Just before the accident, Merriam had bought a Red Allen / Frank Wakefield Smithsonian record. After he went back home from the hospital, he tried listening to it, but something was wrong. "The first time I put it on, it almost sounded like Chinese music or something. I remember thinking, 'Man, am I ever going to able to do this?'" It took four months before his hearing was close to normal. Even today, his hearing isn't quite what it was before the lightning. He's thankful for electronic tuners.
But it was when he was laying in the hospital, that Merriam reexamined his life. He said, "If I had died, which could have happened, who would even remember that I was alive or that I walked around on the planet? I hadn't really done anything. It became important to me to do something with my life."
And then he thought back to seeing Bill Monroe on stage playing bluegrass music. Things began to fall into place. "I thought, 'This is what I want to do.' And then laying in the hospital, not knowing if I was going to ever have the chance to do it." It turned out to be just the incentive he needed. If he recovered his hearing, Merriam was going to dedicate his life to bluegrass and the mandolin. And that's exactly what he did.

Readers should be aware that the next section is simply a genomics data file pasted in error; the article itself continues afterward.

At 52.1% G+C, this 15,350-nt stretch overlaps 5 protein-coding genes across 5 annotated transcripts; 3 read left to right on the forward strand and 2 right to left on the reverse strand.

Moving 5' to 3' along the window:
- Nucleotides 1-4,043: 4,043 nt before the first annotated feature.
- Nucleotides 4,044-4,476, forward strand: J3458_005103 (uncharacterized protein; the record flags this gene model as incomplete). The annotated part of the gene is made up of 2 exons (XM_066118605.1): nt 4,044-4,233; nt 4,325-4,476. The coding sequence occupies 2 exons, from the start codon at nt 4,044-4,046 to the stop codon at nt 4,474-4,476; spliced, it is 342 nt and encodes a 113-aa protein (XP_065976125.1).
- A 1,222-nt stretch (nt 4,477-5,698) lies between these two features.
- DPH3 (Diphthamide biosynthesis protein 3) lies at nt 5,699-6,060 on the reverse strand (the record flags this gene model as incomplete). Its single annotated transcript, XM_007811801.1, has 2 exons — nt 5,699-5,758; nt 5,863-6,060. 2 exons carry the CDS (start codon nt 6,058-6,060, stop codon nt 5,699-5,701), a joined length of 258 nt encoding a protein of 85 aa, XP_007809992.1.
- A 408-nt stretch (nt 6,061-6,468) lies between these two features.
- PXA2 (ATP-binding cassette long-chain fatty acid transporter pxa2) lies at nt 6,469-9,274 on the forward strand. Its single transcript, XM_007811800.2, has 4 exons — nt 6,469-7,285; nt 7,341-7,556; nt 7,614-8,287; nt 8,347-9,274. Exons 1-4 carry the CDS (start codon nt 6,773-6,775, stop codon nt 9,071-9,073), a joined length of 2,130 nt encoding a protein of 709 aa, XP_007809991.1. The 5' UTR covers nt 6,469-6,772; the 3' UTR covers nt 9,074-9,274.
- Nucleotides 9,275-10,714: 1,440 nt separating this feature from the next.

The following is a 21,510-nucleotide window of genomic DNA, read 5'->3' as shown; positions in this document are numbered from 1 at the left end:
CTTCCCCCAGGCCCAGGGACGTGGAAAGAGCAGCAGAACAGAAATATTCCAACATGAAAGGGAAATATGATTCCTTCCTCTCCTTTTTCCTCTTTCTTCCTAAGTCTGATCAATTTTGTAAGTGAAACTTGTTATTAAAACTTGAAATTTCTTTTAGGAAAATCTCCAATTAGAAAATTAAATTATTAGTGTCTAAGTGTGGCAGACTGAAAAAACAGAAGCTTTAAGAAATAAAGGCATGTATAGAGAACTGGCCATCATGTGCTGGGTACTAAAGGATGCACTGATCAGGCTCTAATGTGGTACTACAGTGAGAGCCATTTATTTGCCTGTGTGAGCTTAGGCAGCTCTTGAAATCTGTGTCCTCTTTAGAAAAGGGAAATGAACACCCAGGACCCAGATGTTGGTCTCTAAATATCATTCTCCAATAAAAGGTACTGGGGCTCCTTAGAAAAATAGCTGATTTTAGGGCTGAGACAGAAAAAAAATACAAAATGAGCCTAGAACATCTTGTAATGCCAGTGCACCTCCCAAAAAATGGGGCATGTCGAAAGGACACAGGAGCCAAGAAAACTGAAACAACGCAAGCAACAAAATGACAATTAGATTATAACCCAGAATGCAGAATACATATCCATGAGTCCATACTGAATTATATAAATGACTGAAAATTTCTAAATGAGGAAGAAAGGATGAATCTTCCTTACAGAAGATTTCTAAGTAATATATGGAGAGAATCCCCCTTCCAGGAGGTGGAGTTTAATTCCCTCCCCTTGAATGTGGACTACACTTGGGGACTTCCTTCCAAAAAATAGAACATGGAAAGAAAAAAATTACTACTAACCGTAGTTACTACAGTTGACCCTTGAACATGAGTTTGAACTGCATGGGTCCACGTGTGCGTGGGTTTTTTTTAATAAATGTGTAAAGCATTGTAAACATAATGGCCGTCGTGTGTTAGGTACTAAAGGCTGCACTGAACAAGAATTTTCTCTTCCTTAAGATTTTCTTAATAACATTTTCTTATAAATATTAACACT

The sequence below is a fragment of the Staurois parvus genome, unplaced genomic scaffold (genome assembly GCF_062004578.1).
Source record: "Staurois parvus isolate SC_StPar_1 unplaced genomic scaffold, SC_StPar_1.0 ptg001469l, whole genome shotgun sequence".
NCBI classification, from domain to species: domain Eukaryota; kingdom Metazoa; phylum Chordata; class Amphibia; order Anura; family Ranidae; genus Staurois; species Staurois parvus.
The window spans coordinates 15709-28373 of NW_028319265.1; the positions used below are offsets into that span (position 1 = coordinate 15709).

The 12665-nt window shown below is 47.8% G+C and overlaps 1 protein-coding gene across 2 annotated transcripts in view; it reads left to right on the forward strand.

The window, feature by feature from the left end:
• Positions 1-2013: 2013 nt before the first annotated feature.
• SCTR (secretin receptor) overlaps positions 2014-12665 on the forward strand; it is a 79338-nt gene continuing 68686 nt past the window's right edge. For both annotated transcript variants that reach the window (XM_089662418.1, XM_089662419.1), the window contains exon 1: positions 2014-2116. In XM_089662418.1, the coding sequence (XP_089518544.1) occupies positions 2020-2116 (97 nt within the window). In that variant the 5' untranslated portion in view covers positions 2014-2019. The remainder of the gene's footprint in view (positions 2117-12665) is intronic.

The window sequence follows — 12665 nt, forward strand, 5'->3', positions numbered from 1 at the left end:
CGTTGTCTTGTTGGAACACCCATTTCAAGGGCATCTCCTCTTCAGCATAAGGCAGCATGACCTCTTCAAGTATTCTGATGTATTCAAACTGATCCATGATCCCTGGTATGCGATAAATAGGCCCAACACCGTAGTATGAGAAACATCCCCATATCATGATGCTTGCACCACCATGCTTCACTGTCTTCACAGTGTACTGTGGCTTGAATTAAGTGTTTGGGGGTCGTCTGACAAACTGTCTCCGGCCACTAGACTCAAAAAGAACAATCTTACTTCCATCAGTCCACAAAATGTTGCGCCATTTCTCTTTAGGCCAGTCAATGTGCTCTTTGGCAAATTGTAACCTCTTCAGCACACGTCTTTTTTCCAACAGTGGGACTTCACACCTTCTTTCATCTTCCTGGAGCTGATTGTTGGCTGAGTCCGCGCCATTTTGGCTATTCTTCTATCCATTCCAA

From that point on, whenever Bill Monroe came through the Northeast, Merriam made it a point to seek him out. Monroe was more than willing to meet with the man who had survived being struck by lightning. Merriam remembers his meetings with Monroe.
"I'd meet with him and eventually we'd start playing and he'd have me play for him. Basically, all I would play was the tunes he played the last time. If I wasn't playing it right, he'd immediately take the mandolin from me and play it and shoot the mandolin back at me. I'd have to spit it back at him and he was very particular. Sometimes it was just a subtle thing, like one little harmony note, but he really wanted it in there. If I didn't get it, boy, I'd take it home and the next time I saw him, I would have it down."